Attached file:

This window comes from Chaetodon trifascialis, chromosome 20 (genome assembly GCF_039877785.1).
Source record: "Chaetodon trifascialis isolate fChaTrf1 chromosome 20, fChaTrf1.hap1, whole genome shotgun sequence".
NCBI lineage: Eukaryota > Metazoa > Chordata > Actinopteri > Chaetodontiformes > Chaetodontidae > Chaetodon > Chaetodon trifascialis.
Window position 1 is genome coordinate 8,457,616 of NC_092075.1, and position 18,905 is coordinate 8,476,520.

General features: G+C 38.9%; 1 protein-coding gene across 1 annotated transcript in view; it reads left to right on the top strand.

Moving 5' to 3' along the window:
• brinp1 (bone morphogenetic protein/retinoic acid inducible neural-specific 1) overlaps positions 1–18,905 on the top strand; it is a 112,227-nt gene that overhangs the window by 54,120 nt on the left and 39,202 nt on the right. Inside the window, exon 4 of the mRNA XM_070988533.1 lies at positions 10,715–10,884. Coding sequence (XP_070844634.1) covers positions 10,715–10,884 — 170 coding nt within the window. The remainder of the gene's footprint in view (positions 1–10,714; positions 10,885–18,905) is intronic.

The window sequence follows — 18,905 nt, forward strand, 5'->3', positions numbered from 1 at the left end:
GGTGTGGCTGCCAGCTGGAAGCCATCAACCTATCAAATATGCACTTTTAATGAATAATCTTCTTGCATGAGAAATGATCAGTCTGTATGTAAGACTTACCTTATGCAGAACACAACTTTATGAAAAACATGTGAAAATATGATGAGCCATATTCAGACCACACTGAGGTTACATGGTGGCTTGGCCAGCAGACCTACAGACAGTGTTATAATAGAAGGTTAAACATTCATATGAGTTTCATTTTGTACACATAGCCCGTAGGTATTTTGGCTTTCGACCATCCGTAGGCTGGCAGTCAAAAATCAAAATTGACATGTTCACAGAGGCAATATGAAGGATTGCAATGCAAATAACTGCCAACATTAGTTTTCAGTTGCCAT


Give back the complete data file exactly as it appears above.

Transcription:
This window comes from Chaetodon trifascialis, chromosome 20 (genome assembly GCF_039877785.1).
Source record: "Chaetodon trifascialis isolate fChaTrf1 chromosome 20, fChaTrf1.hap1, whole genome shotgun sequence".
NCBI lineage: Eukaryota > Metazoa > Chordata > Actinopteri > Chaetodontiformes > Chaetodontidae > Chaetodon > Chaetodon trifascialis.
Window position 1 is genome coordinate 8,457,616 of NC_092075.1, and position 18,905 is coordinate 8,476,520.

General features: G+C 38.9%; 1 protein-coding gene across 1 annotated transcript in view; it reads left to right on the top strand.

Moving 5' to 3' along the window:
• brinp1 (bone morphogenetic protein/retinoic acid inducible neural-specific 1) overlaps positions 1–18,905 on the top strand; it is a 112,227-nt gene that overhangs the window by 54,120 nt on the left and 39,202 nt on the right. Inside the window, exon 4 of the mRNA XM_070988533.1 lies at positions 10,715–10,884. Coding sequence (XP_070844634.1) covers positions 10,715–10,884 — 170 coding nt within the window. The remainder of the gene's footprint in view (positions 1–10,714; positions 10,885–18,905) is intronic.

The window sequence follows — 18,905 nt, forward strand, 5'->3', positions numbered from 1 at the left end:
GGTGTGGCTGCCAGCTGGAAGCCATCAACCTATCAAATATGCACTTTTAATGAATAATCTTCTTGCATGAGAAATGATCAGTCTGTATGTAAGACTTACCTTATGCAGAACACAACTTTATGAAAAACATGTGAAAATATGATGAGCCATATTCAGACCACACTGAGGTTACATGGTGGCTTGGCCAGCAGACCTACAGACAGTGTTATAATAGAAGGTTAAACATTCATATGAGTTTCATTTTGTACACATAGCCCGTAGGTATTTTGGCTTTCGACCATCCGTAGGCTGGCAGTCAAAAATCAAAATTGACATGTTCACAGAGGCAATATGAAGGATTGCAATGCAAATAACTGCCAACATTAGTTTTCAGTTGCCAT